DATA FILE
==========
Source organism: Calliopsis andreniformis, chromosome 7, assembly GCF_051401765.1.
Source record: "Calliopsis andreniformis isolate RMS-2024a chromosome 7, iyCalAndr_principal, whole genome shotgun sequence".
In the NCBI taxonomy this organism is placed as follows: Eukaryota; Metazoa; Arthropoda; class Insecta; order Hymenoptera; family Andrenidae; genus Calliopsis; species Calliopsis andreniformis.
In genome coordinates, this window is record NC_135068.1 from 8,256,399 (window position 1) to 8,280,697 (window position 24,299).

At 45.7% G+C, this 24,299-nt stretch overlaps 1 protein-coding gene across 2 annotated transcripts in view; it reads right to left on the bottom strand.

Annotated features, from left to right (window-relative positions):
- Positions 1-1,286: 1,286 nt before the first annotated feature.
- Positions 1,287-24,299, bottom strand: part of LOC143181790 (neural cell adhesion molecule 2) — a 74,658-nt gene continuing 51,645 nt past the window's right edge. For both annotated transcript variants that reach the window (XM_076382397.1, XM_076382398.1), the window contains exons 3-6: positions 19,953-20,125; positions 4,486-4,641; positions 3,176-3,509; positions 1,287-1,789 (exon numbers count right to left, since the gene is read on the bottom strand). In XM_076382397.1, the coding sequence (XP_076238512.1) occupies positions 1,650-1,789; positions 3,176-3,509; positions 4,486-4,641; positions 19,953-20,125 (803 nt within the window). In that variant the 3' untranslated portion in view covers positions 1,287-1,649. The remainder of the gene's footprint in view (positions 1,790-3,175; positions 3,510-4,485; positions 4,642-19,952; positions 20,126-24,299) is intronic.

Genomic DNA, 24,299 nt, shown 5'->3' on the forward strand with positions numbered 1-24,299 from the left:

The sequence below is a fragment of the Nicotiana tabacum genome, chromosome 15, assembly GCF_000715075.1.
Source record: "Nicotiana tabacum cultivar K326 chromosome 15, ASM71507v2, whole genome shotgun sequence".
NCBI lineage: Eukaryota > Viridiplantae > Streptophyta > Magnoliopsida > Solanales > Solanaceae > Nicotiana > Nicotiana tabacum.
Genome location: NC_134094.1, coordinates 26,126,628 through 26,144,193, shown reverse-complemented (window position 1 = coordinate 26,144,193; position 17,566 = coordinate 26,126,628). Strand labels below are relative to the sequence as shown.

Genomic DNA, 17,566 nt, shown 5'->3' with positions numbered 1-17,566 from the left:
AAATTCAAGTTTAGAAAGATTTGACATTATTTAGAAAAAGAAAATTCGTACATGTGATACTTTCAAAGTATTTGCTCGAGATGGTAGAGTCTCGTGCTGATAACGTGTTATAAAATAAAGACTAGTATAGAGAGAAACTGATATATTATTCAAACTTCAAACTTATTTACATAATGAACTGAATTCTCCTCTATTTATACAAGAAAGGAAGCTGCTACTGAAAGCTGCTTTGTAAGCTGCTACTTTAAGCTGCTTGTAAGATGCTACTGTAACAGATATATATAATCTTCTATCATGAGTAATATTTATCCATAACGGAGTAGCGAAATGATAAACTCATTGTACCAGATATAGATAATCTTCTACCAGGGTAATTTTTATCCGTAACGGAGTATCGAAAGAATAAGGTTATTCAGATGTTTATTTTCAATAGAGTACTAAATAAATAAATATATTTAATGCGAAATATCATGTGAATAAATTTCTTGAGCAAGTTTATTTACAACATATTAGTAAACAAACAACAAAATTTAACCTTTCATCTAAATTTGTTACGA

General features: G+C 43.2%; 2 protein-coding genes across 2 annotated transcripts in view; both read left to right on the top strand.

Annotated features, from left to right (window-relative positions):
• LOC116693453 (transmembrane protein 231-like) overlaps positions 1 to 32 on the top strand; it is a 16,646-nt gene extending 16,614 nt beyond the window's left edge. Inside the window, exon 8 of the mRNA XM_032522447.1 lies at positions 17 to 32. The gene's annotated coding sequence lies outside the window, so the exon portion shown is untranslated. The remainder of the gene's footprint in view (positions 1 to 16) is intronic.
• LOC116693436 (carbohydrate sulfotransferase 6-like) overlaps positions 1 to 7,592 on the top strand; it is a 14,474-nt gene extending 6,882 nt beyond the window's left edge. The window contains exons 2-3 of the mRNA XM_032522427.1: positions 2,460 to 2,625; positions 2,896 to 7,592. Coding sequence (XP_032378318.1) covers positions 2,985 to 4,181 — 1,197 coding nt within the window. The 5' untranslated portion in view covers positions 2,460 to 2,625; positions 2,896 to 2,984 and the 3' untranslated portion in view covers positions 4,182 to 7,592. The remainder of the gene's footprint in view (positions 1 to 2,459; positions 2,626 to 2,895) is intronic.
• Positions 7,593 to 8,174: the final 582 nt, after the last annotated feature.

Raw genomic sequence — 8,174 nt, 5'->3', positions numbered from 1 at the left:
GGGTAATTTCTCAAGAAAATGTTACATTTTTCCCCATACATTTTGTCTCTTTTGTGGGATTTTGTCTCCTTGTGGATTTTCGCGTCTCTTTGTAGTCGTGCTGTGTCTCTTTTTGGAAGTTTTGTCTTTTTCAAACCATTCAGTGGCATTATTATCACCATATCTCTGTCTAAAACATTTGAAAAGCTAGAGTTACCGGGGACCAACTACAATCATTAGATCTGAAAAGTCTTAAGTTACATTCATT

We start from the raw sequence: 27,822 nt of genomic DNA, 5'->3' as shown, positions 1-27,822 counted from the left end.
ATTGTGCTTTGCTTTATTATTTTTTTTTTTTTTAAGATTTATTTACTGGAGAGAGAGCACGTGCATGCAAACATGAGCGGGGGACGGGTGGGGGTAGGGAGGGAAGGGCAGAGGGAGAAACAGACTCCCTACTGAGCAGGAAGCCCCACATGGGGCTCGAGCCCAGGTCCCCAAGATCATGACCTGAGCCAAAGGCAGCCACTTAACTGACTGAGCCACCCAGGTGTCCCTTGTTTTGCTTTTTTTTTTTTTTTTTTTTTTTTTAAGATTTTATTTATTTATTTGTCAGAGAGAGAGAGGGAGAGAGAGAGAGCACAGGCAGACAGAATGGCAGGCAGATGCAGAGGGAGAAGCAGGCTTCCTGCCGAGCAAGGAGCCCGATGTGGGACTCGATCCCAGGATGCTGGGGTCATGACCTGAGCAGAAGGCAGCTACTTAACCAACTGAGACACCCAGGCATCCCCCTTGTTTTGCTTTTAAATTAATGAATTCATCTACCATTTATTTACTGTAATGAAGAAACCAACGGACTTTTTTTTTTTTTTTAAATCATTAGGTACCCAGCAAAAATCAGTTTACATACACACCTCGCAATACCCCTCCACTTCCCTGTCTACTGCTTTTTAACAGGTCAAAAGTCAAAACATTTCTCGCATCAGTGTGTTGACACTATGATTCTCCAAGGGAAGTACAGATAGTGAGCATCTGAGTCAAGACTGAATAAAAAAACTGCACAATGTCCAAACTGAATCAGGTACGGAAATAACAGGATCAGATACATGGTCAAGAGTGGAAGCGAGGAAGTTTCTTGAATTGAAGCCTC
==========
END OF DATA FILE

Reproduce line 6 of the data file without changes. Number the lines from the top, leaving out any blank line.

Annotated features, from left to right (window-relative positions):